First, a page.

This vital conversation continues through the Architectural League on 10.29.13, with political scientist Melissa Lane discussing Sustainable Citizenship, and on 12.10.13, with philosopher Steven Gardiner discussing the The Perfect Moral Storm of our collective role in climate change.


Can it get any hotter in New York City?

From black to white

From black to white

In New York City, and larger cities in general, summers for many have become an expensive and uncomfortable burden. Situated comfortably above Tom’s Restaurant of Seinfeld fame resides NASA’s Goddard Institute for Space Studies (GISS), one of the many organizations that contributed to PlaNYC, the city’s sustainability plan. They have a few answers to the growing heat problem in cities, which is also known as the ‘urban heat island’ effect, and which amplifies urban heat beyond even that caused by the background effect of climate change.

The NYC°CoolRoofs program was born to implement part of the solution suggested by GISS. You see the problem is us, and this time it’s not just CO2 emissions, it’s our predilection towards dark roofs and other surfaces that we inherited from Northern European influences. As a result the surface area of NYC has a low reflectivity of light radiation. Dark roofs love to soak up the sun, generating very high temperatures.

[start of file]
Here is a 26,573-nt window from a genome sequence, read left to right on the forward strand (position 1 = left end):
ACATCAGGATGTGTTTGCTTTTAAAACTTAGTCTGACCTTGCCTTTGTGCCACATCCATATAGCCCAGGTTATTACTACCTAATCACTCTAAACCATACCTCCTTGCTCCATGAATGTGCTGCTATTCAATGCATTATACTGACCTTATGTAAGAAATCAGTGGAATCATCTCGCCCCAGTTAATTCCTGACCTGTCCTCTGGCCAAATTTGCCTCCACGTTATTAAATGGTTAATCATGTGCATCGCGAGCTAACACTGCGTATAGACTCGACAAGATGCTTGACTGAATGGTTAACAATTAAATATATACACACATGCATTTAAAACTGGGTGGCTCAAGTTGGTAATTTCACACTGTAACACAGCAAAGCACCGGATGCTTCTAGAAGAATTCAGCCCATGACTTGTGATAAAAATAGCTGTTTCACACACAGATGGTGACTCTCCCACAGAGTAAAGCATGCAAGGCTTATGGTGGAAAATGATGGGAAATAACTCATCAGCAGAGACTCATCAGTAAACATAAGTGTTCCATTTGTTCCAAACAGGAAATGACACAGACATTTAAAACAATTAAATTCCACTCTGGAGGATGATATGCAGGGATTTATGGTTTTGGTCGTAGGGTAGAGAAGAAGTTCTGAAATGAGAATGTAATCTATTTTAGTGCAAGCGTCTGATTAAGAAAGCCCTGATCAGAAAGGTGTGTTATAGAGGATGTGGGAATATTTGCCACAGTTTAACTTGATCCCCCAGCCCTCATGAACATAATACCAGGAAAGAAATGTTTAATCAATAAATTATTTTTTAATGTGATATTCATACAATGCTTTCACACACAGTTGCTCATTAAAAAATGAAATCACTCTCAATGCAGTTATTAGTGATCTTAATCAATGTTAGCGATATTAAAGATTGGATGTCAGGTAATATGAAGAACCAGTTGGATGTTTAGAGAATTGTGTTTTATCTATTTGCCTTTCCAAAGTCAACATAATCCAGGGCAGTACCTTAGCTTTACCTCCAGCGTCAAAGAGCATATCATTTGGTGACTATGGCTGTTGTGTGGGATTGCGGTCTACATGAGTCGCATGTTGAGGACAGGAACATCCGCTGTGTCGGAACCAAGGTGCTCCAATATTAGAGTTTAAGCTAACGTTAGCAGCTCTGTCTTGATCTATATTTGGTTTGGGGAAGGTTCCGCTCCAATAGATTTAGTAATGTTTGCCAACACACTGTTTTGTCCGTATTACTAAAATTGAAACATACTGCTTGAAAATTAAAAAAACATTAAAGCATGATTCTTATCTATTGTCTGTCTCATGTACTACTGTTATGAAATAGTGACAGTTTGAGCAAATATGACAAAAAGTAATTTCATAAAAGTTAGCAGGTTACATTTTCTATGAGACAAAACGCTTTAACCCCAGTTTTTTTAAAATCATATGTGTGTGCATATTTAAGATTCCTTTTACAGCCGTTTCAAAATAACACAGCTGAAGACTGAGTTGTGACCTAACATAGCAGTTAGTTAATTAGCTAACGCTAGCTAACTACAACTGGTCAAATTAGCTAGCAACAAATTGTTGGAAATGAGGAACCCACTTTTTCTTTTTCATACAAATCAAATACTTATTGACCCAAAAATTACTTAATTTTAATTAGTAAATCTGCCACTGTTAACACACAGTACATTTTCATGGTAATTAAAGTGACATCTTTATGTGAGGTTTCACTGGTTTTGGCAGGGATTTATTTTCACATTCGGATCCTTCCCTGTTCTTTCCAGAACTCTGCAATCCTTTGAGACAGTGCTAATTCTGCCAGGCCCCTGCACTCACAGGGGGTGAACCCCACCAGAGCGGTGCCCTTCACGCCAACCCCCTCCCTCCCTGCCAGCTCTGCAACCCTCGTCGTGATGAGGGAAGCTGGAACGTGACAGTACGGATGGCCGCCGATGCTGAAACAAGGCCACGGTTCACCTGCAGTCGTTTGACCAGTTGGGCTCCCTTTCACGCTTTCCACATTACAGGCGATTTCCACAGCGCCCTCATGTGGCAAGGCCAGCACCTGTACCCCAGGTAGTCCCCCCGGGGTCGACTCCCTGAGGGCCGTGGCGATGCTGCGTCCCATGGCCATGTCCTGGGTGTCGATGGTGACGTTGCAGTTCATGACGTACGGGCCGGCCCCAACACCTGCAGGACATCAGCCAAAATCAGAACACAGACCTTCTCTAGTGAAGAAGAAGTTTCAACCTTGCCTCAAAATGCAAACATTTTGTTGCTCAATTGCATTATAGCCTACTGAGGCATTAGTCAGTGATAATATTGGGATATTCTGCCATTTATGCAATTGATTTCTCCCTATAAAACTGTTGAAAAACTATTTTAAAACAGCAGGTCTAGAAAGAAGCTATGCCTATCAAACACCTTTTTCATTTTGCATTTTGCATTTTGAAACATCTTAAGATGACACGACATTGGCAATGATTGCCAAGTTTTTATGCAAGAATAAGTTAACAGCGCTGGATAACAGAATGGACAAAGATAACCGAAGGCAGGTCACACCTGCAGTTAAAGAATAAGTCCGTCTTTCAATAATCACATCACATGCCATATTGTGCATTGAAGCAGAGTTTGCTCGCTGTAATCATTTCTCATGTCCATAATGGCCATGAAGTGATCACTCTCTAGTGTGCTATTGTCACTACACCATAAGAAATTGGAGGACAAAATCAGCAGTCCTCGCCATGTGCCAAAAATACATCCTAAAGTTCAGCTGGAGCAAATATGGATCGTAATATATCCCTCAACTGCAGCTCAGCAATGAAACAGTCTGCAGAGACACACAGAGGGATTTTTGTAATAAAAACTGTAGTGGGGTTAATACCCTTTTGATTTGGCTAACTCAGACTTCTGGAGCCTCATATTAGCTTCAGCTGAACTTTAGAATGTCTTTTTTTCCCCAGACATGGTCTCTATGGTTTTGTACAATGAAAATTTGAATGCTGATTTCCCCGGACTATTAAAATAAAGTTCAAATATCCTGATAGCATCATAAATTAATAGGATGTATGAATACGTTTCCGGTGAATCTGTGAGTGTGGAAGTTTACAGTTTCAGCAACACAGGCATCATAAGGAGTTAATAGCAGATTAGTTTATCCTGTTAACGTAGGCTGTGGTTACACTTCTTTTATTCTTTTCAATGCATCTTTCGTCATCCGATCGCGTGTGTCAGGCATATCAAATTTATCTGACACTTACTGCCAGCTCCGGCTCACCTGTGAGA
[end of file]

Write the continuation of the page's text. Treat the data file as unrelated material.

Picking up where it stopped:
Albedo is the degree of light absorption and reflected radiation and it contributes to the ~7.2 degrees of additional heat generated during the summer months in the city. In recent years the additional heat generated has contributed to brownouts, deaths, and economic hardship during increasingly frequent heat waves. The conditions of heat waves, lingering high temperature over days or weeks, further amplify the heat island effects, as urban structures retain the heat and radiate it back out.

As a result of PlaNYC and Mayor Bloomberg’s NYC Services program, the 2008 construction codes were updated to require highly reflective roofs on new buildings. In April 2011 the city expanded the code to include retrofits of new buildings. So in time, all buildings in NYC will have reflective roofs.

The problem was what to do with existing buildings. The NYC°CoolRoofs program came out of that need. Wendy Dessy, the executive director, she describes the goal as simply turning roofs from black to white, but the amount of work required to do so is deceptive. The program exists as a partnership with the Department of Buildings, Community Environmental Center and Sustainable South Bronx, as well as corporate partners for funding, permits, volunteers and all the other minutia necessary to ensure that the program is successful. As of September 2013 they have coated 4,187,133 square feet of rooftops across 490 buildings, and engaged 5,095 volunteers in the work. Organizing all of the various vendors, talking with the many different building owners and finding the funding requires dedication.

Volunteers from Deutsche Bank painting

Volunteers from Deutsche Bank painting

The Cool Roof team makes the process for getting a cool roof simple. On staff is Loretta Tapia, who does site inspections and discusses with the building owner the options since a variety of choices are available from the basic paint, which comes at no cost to the owner, to higher end products where the owner pays the difference. The end result is the transformation from a black roof to a white roof and by doing so a reduction in heat absorption by the building. This translates to cost savings to the occupants of the building and a reduction in heat to the area surrounding the building.